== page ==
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Library of Congress Literacy Awards 2015: Best Practices

by on January 19, 2016

The Library of Congress Literacy Awards Program has released their third annual Best Practices publication. Along with the three previously announced 2015 prize winners, fourteen other organizations presenting paramount methods for increasing literacy are included in the publication. The Literacy Awards, first announced in January 2013, honor organizations that successfully increase literacy in the United States or abroad. The Literacy Awards also promote the distribution of the most effective methods, and the Best Practices publication is a key component in sharing these innovative ideas.  Below are just a few of the programs cited for their exemplary work in the categories of best practices.

Working with government policymakers: Stiftung Lesen’s Lesestart, a program in Germany, supports libraries in educating parents about the importance of reading aloud to their children. A mix of non-profit and government partners provide book packs to families with young children, including pediatricians, libraries, and schools. In receiving the book packs from diverse groups, Lesestart teaches parents that reading affects many facets of their children’s life and development.

Creating a community of literacy: The Family Reading Partnership, located in Ithaca, NY, targets parents and children at different stages of development to support early literacy in children ages 0-5. Expectant mothers receive a children’s picture book as well as an adult book on the importance of literacy at prenatal visits, and children receive a higher level book when they register for kindergarten, marking the next stage of education.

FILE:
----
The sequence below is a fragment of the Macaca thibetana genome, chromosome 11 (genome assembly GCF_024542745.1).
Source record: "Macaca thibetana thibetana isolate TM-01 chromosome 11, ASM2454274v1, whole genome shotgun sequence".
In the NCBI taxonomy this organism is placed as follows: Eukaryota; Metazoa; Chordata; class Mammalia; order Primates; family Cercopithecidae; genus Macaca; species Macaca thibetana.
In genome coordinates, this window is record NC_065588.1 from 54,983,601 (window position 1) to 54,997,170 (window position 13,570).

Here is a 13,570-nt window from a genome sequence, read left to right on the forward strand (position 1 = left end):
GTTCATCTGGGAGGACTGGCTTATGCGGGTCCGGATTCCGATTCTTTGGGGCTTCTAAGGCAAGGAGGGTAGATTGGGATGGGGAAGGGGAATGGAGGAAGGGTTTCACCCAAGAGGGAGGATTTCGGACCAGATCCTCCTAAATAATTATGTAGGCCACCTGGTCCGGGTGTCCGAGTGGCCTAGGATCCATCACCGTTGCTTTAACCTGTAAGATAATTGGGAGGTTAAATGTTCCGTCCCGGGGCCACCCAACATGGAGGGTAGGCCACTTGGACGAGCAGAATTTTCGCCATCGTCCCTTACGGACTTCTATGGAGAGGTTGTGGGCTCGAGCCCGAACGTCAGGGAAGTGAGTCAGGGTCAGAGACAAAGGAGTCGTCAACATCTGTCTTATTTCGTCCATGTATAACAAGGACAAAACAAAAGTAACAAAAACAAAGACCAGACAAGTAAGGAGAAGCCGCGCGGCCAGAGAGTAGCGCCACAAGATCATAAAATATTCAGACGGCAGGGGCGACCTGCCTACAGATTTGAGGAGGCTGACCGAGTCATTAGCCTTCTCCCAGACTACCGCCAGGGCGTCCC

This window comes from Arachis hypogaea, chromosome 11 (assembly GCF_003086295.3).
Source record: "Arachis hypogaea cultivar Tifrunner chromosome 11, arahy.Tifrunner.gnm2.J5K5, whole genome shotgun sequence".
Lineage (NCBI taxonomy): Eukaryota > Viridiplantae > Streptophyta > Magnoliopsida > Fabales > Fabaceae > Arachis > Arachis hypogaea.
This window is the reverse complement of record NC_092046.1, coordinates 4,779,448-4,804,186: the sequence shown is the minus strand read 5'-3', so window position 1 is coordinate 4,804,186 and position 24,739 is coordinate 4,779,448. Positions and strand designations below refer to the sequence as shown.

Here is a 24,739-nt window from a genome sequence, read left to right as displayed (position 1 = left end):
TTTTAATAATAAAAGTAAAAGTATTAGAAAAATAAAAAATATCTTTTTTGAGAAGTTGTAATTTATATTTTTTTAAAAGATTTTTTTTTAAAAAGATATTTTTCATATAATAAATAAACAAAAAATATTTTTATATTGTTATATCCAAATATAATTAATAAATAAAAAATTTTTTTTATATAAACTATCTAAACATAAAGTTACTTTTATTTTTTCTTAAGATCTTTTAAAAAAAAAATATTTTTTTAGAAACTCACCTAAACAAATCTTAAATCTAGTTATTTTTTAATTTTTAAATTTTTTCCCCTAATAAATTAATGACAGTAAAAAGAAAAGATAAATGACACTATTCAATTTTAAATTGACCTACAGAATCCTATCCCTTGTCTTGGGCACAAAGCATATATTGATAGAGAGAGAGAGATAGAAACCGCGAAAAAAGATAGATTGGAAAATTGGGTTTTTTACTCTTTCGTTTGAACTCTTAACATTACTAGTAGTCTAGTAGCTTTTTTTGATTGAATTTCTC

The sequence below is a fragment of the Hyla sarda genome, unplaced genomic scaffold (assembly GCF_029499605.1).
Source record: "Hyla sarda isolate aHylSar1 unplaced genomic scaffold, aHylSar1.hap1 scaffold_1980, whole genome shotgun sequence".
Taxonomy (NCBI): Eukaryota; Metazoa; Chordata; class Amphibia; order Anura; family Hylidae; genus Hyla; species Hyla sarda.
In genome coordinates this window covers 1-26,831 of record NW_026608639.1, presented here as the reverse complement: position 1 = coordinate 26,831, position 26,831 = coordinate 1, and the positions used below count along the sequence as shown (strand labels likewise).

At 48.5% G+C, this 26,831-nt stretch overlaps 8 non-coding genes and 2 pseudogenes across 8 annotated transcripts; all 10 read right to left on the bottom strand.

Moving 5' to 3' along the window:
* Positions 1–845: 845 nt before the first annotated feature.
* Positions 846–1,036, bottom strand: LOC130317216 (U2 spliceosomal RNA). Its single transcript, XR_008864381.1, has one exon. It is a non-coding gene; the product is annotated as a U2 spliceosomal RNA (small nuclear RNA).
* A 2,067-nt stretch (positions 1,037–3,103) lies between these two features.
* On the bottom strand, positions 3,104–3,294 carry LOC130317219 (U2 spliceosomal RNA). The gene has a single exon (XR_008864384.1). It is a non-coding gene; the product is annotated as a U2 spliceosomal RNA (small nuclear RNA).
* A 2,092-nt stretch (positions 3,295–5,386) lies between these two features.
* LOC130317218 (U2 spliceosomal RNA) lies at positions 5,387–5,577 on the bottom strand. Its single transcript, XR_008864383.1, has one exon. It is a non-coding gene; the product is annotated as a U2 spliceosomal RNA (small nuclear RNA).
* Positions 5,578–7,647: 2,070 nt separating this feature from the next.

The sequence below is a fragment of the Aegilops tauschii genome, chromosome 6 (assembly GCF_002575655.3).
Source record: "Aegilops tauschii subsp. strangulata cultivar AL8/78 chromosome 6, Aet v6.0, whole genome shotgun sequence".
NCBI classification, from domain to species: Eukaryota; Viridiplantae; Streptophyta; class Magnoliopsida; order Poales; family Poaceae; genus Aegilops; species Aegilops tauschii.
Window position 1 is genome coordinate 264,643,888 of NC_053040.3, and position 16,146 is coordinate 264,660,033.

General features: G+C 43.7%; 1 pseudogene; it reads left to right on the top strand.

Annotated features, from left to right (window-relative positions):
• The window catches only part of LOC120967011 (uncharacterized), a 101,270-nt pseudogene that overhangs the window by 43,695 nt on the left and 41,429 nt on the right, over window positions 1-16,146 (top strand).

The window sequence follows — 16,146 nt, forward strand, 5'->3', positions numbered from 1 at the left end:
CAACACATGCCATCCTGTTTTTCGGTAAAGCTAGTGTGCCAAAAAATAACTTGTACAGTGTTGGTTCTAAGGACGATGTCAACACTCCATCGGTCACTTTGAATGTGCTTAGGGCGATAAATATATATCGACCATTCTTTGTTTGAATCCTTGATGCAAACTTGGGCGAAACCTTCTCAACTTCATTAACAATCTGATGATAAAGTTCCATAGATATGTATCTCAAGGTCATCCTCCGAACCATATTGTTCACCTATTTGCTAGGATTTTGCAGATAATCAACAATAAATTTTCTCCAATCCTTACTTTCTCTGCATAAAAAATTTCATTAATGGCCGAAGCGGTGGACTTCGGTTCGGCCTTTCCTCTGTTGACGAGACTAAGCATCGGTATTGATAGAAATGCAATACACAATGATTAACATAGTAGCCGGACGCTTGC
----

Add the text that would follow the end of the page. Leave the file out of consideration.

Selecting appropriate language of instruction: Worldreader, located in Barcelona, Spain, serves fifty countries in Africa and Asia in providing access to over 27,000 e-books in forty-three languages. Books are distributed through e-readers and mobile phones in low- and middle-income countries served where phones are often more common than bathrooms or running water. Large international publishers donate licenses and small local publishers give large discounts to some of their best works.

Literacy in service of social goals: Free Minds Book Club & Writing Workshop serves youth who have been charged as adults in Washington, DC jails and federal prisons. The three-stage program motivates inmates to read with both reading and writing projects.

Providing access to readers with disabilities: Men with a Message Braille Program relies on eleven residents of the James T. Vaughn Correctional Facility in Delaware who create materials for visually-impaired residents of Delaware, and the American Printing House allows much of their work to reach the entire nation. Visually-impaired readers request translation of materials that range from worksheets and textbooks from K-12 classrooms, poetry and plays, and religious texts used for worship.

Click here to read more about these and other extraordinary literacy programs. See if any of the innovative techniques spark ideas you can use in your own organization.


Sources

http://www.read.gov/documents/BestPractices2015.pdf

http://www.read.gov/literacyawards/index.html


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